By Jacquelyn Lumb
The comment period has closed on the PCAOB’s reproposed standard to revise the auditor’s reporting model to include communications about critical audit matters (CAMs) that arose during the audit of a company’s financial statements. The project began with a concept release in 2011 in which the PCAOB received 155 comment letters, followed by a proposal in 2014 that resulted in 248 responses, and a reproposal that garnered an additional 51 comment letters. In the PCAOB’s reproposal, it included materiality in the definition of what constitutes a critical accounting matter, partly to ensure that the auditor would not be the original source of information that appears in the report.
Center for Audit Quality. The Center for Audit Quality does not believe the revised definition fully aligns with the Board’s intent, and proposed a further revision to the definition so that a CAM is defined as any matter arising from the audit of the financial statements that was communicated or required to be communicated to the audit committee, is material to the financial statements taken as a whole, and involved especially challenging, subjective or complex auditor judgment.
Another measure to help ensure that auditors are not the original source of information for a company is to revise the factors with respect to their most challenging, subjective, or complex judgments, according to CAQ, and it proposed a number of tweaks to those factors. CAQ also suggested revisions to the Board’s illustrations to ensure that auditors do not interpret the examples as requiring detail beyond the principal considerations and the principal way in which the CAMs were addressed.
Enhanced auditor reporting will inevitably increase the risk of litigation, CAQ noted, and the Center said it is concerned that the requirement to describe how CAMs were addressed may significantly increase that risk. The auditor must not be required to include information in the report when the source should be the company to prevent an increased risk of liability, CAQ advised.
Because it does not see a correlation between auditor tenure and audit quality, CAQ said it does not support including that disclosure in the auditor’s report. If the audit committee believes the information is important to users of its financial statements, the audit committee report is the appropriate place for the disclosure, in CAQ’s view.
CAQ supports the application of the standard to emerging growth companies, and recommended a two-phased adoption of the proposal, the first of which would apply to large accelerated filers for audits ending two years after the approval of the final standard, and for the others, one year after that. This approach would enable the PCAOB to share its inspection observations and provide insight to assist the phase two adopting issuers.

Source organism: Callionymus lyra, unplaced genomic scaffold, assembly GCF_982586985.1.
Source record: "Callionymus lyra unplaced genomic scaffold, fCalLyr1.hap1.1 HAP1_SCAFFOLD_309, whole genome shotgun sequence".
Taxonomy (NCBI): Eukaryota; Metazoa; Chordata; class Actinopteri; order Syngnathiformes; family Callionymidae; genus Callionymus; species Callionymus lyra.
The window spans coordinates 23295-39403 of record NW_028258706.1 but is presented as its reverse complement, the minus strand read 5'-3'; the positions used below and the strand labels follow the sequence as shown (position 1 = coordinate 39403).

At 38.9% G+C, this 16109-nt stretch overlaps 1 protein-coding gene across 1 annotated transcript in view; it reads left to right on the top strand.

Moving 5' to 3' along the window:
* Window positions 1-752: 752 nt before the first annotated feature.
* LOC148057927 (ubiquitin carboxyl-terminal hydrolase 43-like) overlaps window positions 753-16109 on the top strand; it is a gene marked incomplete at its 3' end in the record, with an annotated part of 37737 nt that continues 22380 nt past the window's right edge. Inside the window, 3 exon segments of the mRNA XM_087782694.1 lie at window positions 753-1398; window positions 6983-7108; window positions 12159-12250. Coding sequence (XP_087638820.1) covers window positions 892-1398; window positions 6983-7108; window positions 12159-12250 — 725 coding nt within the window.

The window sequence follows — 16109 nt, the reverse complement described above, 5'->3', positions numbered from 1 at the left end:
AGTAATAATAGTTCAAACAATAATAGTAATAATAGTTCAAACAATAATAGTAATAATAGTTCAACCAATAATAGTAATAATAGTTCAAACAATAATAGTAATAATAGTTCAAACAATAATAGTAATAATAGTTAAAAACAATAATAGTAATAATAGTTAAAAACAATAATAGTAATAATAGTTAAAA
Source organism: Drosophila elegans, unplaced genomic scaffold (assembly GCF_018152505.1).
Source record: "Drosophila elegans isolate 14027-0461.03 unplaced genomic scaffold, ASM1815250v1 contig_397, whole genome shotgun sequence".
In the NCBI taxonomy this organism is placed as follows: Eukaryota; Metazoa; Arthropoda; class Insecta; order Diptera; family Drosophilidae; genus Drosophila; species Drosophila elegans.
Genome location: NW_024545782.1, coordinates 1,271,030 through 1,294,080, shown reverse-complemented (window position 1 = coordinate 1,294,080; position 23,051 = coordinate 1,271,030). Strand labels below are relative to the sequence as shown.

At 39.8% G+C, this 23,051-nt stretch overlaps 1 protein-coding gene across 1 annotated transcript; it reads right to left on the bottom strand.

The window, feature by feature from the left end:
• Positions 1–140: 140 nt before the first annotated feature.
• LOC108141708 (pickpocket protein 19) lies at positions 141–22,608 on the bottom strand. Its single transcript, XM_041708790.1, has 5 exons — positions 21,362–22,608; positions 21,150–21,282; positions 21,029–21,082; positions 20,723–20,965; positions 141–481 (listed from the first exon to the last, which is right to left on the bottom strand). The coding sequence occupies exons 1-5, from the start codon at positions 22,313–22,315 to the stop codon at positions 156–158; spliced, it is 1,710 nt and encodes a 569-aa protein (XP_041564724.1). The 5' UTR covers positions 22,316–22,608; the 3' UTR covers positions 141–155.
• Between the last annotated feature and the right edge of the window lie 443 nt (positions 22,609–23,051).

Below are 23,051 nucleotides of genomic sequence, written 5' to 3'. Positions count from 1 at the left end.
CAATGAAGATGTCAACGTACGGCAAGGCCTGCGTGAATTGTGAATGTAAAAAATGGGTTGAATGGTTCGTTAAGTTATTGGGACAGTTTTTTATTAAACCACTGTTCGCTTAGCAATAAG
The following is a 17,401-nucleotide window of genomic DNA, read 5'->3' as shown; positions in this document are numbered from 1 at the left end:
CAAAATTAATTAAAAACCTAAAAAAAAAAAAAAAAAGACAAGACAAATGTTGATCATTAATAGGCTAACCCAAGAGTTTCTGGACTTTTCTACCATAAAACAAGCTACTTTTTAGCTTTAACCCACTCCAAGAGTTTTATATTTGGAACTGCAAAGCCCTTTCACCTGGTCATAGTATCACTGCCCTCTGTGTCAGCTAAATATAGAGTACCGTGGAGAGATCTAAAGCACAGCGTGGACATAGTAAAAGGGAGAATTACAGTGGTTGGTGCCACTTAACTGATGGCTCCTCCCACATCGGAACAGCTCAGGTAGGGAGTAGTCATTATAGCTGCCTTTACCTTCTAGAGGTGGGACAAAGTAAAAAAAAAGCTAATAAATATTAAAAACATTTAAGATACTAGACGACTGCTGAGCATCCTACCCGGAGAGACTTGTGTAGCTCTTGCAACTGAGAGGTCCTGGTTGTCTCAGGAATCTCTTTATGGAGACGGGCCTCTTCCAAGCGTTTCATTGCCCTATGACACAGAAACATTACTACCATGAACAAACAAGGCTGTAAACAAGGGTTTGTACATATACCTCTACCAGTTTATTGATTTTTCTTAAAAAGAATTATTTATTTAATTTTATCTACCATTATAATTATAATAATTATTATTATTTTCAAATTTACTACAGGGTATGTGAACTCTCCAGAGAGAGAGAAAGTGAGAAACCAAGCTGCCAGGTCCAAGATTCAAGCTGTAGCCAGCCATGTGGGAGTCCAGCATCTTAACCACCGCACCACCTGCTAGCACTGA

Deloitte & Touche LLP. Deloitte & Touche LLP wrote in support of the PCAOB’s proposal, but does not believe disclosure about auditor tenure should be included in the auditor’s report. The firm said the disclosure should appear in new form AP instead, with the ability to provide supplementary contextual information if needed. Communication about CAMs should not be required for audits of brokers and dealers, investment companies other than business development companies, or benefit plans, while allowing for the voluntary inclusion of CAMs for these entities. Deloitte said there is no basis for exempting the audits of emerging growth companies from the standards.
As for auditor liability concerns, Deloitte raised the possibility that plaintiffs may use descriptions of the auditors’ procedures in their CAM disclosures to ty to “plead around” the strict requirements of the Private Securities Litigation Reform Act. However, Deloitte concluded that concerns over auditor liability should not stand in the way of the PCAOB moving forward.
AFL-CIO. The AFL-CIO expressed concern about adding a materiality threshold in the definition of CAMs and urged the Board to look to the IAASB’s definition of key audit matters (KAMs) which requires auditors to select the most significant matters in the audit for discussion in the auditor’s report. The IAASB’s approach avoids reliance on the auditor’s determination of whether a matter was especially challenging, subjective, or one involving complex judgment.
The AFL-CIO supports the inclusion of the auditor’s tenure in auditor’s reports and noted that its own proxy voting guidelines recommend that voting fiduciaries consider voting against the ratification of an auditor when a company has had the same audit firm for more than seven years. While many companies have begun to provide this information voluntarily, the AFL-CIO believes that investors should be able to access it in a standardized location.
Institut der Wirtschaftsprufer. Institut der Wirtschaftsprufer wrote that it is in the process of revising its auditing standards to reflect the revised international standards on auditor reporting, and repeated its previous comments urging the Board to strive for maximum global consistency in auditor reporting. The reproposal represents an improvement, but the Institut perceives a lack of conviction by the Board with respect to the importance of international comparability. The Institut found no discussions in the release that justify the differences for matters to be reported as CAMs or KAMs, and urged the Board to carefully consider the need for international comparability as it moves forward.